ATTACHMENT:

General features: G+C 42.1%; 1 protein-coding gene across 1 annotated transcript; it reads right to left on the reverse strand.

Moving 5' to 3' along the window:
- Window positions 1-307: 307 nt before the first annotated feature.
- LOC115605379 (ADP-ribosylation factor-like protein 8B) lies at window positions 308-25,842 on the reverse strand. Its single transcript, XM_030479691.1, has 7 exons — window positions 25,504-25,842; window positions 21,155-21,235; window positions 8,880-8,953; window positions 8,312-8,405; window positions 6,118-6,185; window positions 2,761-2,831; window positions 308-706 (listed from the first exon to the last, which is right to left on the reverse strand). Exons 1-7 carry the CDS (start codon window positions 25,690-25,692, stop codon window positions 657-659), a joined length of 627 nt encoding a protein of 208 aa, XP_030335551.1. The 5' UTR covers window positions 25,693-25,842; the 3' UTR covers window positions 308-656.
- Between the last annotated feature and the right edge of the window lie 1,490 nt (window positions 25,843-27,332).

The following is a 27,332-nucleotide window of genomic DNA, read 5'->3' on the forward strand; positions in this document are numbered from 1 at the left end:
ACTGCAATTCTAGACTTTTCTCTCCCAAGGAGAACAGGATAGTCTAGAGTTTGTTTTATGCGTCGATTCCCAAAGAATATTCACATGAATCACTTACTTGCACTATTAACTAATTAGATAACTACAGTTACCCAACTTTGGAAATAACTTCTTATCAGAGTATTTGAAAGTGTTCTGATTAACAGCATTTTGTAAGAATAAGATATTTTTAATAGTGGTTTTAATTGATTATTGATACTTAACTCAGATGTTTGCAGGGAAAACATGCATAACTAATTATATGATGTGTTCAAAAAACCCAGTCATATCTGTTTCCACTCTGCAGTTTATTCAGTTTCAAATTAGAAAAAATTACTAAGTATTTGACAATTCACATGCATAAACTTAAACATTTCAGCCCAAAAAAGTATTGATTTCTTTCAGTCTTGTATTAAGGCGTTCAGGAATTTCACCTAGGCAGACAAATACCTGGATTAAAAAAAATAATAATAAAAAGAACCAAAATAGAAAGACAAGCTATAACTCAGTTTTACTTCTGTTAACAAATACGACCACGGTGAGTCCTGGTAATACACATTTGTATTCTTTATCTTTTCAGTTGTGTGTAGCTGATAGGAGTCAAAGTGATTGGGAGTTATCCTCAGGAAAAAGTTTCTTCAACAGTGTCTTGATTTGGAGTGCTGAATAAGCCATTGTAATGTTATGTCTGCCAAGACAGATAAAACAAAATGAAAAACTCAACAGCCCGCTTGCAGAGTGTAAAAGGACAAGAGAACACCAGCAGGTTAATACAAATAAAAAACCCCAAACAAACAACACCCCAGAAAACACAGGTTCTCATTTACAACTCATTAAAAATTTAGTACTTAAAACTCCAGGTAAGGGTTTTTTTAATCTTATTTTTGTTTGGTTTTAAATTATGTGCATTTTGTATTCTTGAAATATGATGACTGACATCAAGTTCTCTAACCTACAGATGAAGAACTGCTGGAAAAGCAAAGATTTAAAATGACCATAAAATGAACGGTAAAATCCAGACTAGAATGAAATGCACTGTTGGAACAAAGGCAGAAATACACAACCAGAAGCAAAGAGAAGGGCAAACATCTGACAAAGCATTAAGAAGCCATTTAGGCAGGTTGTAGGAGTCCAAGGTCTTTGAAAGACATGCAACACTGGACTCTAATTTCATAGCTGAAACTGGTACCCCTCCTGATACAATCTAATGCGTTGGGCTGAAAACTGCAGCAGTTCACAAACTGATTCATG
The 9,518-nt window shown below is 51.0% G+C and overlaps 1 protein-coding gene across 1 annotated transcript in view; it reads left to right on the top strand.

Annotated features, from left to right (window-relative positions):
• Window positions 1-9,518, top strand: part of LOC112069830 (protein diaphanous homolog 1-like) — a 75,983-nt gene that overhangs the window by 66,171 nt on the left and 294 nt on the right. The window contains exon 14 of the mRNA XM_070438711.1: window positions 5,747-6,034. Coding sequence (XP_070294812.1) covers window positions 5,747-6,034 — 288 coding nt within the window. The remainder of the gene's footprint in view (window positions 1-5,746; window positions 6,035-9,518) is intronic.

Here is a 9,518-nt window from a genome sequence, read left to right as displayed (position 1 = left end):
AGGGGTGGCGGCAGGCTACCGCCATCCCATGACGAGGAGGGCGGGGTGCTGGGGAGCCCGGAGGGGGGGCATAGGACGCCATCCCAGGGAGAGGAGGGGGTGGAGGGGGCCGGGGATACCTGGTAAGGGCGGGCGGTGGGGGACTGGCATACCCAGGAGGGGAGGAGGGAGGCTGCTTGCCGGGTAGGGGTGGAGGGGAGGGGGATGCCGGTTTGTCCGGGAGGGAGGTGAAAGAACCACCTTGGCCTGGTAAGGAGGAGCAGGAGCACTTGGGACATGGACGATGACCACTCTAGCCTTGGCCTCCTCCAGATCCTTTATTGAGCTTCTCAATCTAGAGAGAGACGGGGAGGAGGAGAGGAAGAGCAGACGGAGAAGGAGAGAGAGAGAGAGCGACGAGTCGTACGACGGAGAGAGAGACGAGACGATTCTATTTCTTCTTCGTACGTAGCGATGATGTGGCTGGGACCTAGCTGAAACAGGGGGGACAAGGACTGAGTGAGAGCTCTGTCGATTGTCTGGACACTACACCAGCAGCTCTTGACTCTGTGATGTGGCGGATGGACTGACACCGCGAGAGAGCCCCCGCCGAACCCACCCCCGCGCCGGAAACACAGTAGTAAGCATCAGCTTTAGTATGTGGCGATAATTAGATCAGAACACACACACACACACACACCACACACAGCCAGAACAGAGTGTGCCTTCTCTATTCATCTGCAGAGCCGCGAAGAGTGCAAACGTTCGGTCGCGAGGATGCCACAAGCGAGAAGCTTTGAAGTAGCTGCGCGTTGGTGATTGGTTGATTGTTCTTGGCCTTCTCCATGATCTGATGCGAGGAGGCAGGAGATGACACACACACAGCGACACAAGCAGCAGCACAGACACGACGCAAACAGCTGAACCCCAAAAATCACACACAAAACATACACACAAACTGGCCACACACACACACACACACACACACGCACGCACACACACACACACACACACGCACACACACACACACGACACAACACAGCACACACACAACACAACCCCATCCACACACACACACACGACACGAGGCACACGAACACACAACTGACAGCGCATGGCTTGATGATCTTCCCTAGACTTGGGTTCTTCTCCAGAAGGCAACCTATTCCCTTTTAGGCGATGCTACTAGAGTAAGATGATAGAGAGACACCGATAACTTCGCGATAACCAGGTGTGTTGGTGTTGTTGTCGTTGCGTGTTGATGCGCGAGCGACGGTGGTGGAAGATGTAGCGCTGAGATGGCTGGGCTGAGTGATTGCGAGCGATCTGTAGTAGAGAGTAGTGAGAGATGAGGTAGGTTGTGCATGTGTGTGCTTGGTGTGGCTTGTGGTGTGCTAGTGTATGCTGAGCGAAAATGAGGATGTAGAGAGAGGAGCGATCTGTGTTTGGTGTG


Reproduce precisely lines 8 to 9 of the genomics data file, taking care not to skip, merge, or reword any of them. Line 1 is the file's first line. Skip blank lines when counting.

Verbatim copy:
The 9,518-nt window shown below is 51.0% G+C and overlaps 1 protein-coding gene across 1 annotated transcript in view; it reads left to right on the top strand.

Annotated features, from left to right (window-relative positions):